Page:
Posted on November 9, 2018 by staff

‘GDPR for cyber security’ is here – what you need to know


The General Data Protection Regulation has had plenty of airtime as the European Union looks to improve businesses’ approach to data privacy and strengthen the privacy rights of individuals.

However another set of regulations has come in under the radar. The Network and Information Systems Directive was the EU’s response to the growing number of cyber-attacks on critical infrastructure and online services.

It aims to boost the overall level of cyber security in the EU by making authorities responsible for dealing with the security of services provided by multinational companies based in their nation states.

Today the government identified the ‘operators of essential services’ that will be required to comply with the security and incident reporting requirements set out in the directive.

“Cyber-attacks are on the rise: a recent report by the National Cyber Security Centre highlighted that the UK has been hit by more than 1,000 serious cyber-attacks over the past two years,” Dave Locke, chief technology advisor at World Wide Technology, told BusinessCloud.

“The increasing threat of cyber-attacks have also led to greater spending on security, with 69 per cent of UK organisations reporting an overall increase in investments in IT security.

“However, the growing sophistication of cyber-attacks requires a more robust approach to cyber security. It’s becoming apparent that simply increasing spend on cyber security products is insufficient to combat the rising complexities of cyber-breaches.”

The first step in complying with the NIS Directive is to identify the gaps within security infrastructures, according to Locke, while many of the issues firms faced in becoming compliant with GDPR also pose problems here.

“This is a significant undertaking for companies as the underlying systems are highly complex, and whilst modernising them is not impossible, it is extremely difficult,” he said. “These existing legacy systems are often decades old with occasional new features added over time, forming a complex patchwork of applications.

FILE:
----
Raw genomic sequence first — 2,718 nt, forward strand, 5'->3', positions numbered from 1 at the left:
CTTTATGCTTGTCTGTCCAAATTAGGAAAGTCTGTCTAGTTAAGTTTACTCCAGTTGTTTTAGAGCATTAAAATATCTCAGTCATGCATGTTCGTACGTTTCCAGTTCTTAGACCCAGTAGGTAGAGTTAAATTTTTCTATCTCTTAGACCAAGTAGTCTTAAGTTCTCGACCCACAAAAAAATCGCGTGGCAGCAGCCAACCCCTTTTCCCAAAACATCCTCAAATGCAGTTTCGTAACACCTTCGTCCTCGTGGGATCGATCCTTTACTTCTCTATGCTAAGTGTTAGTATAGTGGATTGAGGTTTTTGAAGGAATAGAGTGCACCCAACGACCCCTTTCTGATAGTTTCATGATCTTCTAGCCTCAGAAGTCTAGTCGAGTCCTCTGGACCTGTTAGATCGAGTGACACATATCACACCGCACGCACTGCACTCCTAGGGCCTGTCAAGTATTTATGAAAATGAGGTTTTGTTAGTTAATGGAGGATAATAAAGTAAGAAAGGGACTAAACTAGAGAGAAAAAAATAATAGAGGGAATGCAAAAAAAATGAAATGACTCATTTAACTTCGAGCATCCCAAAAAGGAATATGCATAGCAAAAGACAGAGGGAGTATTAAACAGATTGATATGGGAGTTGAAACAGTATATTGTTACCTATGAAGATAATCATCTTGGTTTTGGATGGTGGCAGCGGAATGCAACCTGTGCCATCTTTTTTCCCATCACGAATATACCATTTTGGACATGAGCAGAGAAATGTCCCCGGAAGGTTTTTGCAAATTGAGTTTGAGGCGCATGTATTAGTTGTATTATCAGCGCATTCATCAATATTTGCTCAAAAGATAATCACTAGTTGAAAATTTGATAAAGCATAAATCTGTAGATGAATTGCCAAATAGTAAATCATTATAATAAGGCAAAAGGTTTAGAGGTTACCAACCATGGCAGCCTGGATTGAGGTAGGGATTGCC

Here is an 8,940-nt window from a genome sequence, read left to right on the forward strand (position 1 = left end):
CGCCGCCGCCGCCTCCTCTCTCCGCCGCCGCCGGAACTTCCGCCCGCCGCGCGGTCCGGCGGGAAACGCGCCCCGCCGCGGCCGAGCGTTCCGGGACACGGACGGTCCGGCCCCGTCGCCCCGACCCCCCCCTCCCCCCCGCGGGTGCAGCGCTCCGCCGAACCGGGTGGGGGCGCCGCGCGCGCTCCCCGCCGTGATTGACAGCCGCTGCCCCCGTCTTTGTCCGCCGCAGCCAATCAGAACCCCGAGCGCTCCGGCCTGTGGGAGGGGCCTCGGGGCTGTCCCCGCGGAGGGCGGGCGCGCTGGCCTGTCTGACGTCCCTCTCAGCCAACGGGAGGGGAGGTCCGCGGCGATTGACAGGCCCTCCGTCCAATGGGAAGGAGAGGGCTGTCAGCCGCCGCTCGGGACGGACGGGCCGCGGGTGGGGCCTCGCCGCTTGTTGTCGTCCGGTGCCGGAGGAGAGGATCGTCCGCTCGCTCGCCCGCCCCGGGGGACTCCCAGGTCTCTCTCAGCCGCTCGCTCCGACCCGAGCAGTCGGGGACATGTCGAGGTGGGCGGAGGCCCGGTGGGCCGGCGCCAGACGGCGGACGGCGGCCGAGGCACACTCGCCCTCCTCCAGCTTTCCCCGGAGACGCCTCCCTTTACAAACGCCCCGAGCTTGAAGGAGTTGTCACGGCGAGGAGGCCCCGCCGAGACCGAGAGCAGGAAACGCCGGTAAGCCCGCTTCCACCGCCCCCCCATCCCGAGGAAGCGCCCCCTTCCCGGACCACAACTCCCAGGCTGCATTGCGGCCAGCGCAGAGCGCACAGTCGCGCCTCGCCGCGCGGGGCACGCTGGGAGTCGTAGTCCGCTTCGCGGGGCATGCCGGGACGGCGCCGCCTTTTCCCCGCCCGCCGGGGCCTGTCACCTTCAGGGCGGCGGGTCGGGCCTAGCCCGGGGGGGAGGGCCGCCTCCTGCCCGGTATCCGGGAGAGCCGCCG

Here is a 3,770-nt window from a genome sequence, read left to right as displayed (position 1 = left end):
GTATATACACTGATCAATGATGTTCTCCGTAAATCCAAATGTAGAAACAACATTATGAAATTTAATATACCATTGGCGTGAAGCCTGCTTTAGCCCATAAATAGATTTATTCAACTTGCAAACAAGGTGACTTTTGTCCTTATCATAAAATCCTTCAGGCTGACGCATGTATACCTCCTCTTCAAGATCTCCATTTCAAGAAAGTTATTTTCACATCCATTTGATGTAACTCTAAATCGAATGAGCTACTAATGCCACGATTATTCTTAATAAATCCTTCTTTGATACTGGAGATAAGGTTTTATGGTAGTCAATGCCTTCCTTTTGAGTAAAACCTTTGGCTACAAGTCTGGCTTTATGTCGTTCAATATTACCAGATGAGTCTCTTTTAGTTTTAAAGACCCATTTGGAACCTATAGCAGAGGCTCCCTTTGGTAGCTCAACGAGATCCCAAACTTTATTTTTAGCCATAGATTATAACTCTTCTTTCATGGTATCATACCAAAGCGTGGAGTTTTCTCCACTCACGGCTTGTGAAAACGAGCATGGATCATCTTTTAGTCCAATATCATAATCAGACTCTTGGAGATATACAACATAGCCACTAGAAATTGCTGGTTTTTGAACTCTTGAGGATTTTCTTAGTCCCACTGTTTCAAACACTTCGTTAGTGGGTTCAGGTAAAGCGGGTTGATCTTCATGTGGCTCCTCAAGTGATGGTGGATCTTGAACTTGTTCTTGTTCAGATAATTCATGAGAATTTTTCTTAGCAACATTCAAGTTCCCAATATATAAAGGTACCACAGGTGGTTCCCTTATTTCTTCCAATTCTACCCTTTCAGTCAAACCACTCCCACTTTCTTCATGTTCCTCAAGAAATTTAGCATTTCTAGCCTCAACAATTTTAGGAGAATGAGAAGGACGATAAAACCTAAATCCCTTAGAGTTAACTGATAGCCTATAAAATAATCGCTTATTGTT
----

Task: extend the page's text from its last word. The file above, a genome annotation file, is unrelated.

“As a result, companies typically have thousands of applications that are intertwined and interdependent. Consequently, as recent cyber incidents have shown, they can no longer rely on creating firewalls around systems without understanding what specifically they are working with.

“Because of the way these systems have been put together over time, it can be very difficult for financial institutions to understand which parts of their systems are linked into and dependent on each other – and therefore what the domino effect might be if something does go wrong.

“Trying to take one complex application or algorithm out of the mix without impacting something else is like attempting to fix a leak without knowing anything about the pipe system.”

Initially adopting a zero-trust model, where applications are allowed to speak to each other only after passing several layers of authentication, is the best approach.

“Once this has been done, dynamic controls can be embedded so the IT networks are not only immune to cyber vulnerability, but also increasingly transparent and self-auditable, future-proofing in the face of potential cyber threats,” Locke added.

“To do this, companies must first rationalise the way these applications interact and share data within the systems, removing unnecessary dependencies which can make the effects of an outage or cyber breach far worse than it otherwise would be. This requires deep infrastructural expertise.”

Whilst older rules require yearly tick-box compliance exercises, the new regulations necessitate continued assurance of critical applications.

“Insights into infrastructure can create a real-time picture of the entire network. Once this level of visibility has been achieved, organisations can confidently rationalise the way that different applications share data within the system,” said Locke.

“This means they can fit the right security policies within each segmented application, preventing unnecessary or illicit data flows which can create cyber vulnerability.”